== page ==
The modern novelist Kawabata Yasunari was so moved by this verse that in the climax of his masterpiece, Snow Country, Basho's River of Heaven becomes a principal actor. The protagonist Shimaniura looks up into the night sky and feels himself floating into the Milky Way and wonders: "Was this the bright vastness the poet Basho saw when he wrote of Heaven's River arched over a stormy sea?" A fire rages nearby, with sparks rising to the stars. "And the River of Heaven, like a great aurora, flowed through his body to stand at the edges of the earth. There was a quiet, chilly loneliness in it, and a sort of voluptuous astonishment." The novel concludes with this sentence: "As he caught his footing, his head fell back, and Heaven's River flowed down inside him with a roar" (Kawabata, 134, 137, 142).1 The River of Heaven continues to flow today not only in the night sky, but also through sensitive readers of Basho's poetry.
Bashö had come a long way by the time he wrote this poem, not only on his journey to the back country of Japan hut in his life. Born in 1644, he grew up in a small town as a member of a low-ranking samurai family. While the still new Tokugawa Period (1600-1868) was characterized by feudal stability compared to the war-ravaged medieval period, the burgeoning affluence of the time opened up aesthetic transformation and social mobility. Literacy spread through many classes, and the merchant class in particular began to take up interest in the arts. The relatively new form of poetry of haikai no renga2 (comic linked-verse) appealed both to the merchant class and to samurai. As a young man, Bashö began to participate in poetry gatherings with his friend Tödö Yoshitada, the son of his family's Lord. In 1666, Yoshitada suddenly died, shaking BashO into considering a departure from traditional feudal society. Because the arts were expanding, it was possible for some gifted writers to opt out of the strict class distinctions of farmer, samurai, artisan, and merchant and establish a livelihood as a master poet. BashO did just that, heading first to the capital of Kyoto and then to the growing metropolis of Edo (now Tokyo). By 1680,he had established himself as a successful poetry master, but dissatisfied with the superficial poetics of the time, he developed his own aesthetics that reflected spiritual depth and aesthetic subtlety, exemplified in the Sado Island poem. In the last ten years of his life, he travelled often and wrote five travel journals. In 1694, after starting out on yet another journey, he died in Osaka. Shortly before his death he wrote:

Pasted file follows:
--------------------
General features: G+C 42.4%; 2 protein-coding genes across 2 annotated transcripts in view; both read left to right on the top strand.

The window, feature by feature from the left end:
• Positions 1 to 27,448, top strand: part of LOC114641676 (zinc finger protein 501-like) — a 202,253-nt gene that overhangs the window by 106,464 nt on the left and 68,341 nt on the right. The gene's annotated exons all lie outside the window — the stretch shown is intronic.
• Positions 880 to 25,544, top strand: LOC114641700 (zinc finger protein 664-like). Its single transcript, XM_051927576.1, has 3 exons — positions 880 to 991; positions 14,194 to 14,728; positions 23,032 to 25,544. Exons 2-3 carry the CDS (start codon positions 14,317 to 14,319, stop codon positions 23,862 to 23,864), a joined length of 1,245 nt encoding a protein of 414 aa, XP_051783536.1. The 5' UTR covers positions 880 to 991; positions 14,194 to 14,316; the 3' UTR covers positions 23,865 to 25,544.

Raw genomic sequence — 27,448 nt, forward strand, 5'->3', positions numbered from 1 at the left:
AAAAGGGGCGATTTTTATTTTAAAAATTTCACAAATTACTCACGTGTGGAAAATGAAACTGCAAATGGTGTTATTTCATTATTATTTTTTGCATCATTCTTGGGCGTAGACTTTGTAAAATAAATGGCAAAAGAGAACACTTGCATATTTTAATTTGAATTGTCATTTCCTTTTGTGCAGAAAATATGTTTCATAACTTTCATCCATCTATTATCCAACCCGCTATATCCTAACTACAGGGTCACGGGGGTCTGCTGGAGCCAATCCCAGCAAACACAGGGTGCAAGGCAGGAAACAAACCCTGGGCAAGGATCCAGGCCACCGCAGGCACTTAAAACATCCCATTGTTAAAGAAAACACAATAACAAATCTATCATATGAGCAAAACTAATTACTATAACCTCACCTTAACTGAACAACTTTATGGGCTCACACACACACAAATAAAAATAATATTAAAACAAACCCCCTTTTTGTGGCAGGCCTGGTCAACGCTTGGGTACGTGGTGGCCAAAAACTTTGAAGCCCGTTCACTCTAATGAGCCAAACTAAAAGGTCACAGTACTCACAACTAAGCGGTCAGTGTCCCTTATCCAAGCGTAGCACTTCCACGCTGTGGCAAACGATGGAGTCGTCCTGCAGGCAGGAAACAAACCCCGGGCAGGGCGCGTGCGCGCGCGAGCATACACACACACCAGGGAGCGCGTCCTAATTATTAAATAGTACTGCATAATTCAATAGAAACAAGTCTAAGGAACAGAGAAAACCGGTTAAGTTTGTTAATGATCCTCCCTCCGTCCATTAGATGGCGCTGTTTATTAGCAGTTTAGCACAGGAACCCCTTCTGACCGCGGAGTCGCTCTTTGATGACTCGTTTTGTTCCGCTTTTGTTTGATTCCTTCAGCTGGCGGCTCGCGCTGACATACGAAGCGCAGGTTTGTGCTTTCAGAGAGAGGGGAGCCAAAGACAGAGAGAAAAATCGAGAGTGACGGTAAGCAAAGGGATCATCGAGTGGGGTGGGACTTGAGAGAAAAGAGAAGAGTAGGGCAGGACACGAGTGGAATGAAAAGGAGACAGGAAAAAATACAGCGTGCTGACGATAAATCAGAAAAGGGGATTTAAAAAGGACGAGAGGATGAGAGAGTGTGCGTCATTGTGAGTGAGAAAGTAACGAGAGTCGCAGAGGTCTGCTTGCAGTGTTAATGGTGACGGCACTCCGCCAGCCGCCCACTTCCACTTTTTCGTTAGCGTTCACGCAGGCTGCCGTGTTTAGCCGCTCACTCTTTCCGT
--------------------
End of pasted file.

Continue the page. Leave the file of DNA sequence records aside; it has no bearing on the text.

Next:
ill on a journey:
my dreams roam round
over withered fields
tabi iii yande / yume wa kareno o / kakerneguru
The remarkable power of Basho's poetry and prose continues today, expanding into cultures he could not have dreamed of. His works, and the life he lived, have been influencing Western literature since Ezra Pound popularized imagistic haiku a hundred years ago. Over the past fifty years, his impact on poetry has increased as distinguished poets such as Kenneth Rexroth, Cid Corman, Sam Hamill, and Robert Hass have translated his verse.3 His influence is also increasing among nature writers, such as John Elder and Gretel Ehrlich.4 He continues as a master poet to the growing number of haiku and haibun writers in English.5 And recently the scholarly study of Basho in the West has reached a new level of insight.6 My hope is that this translation will help to extend his impact on Western culture.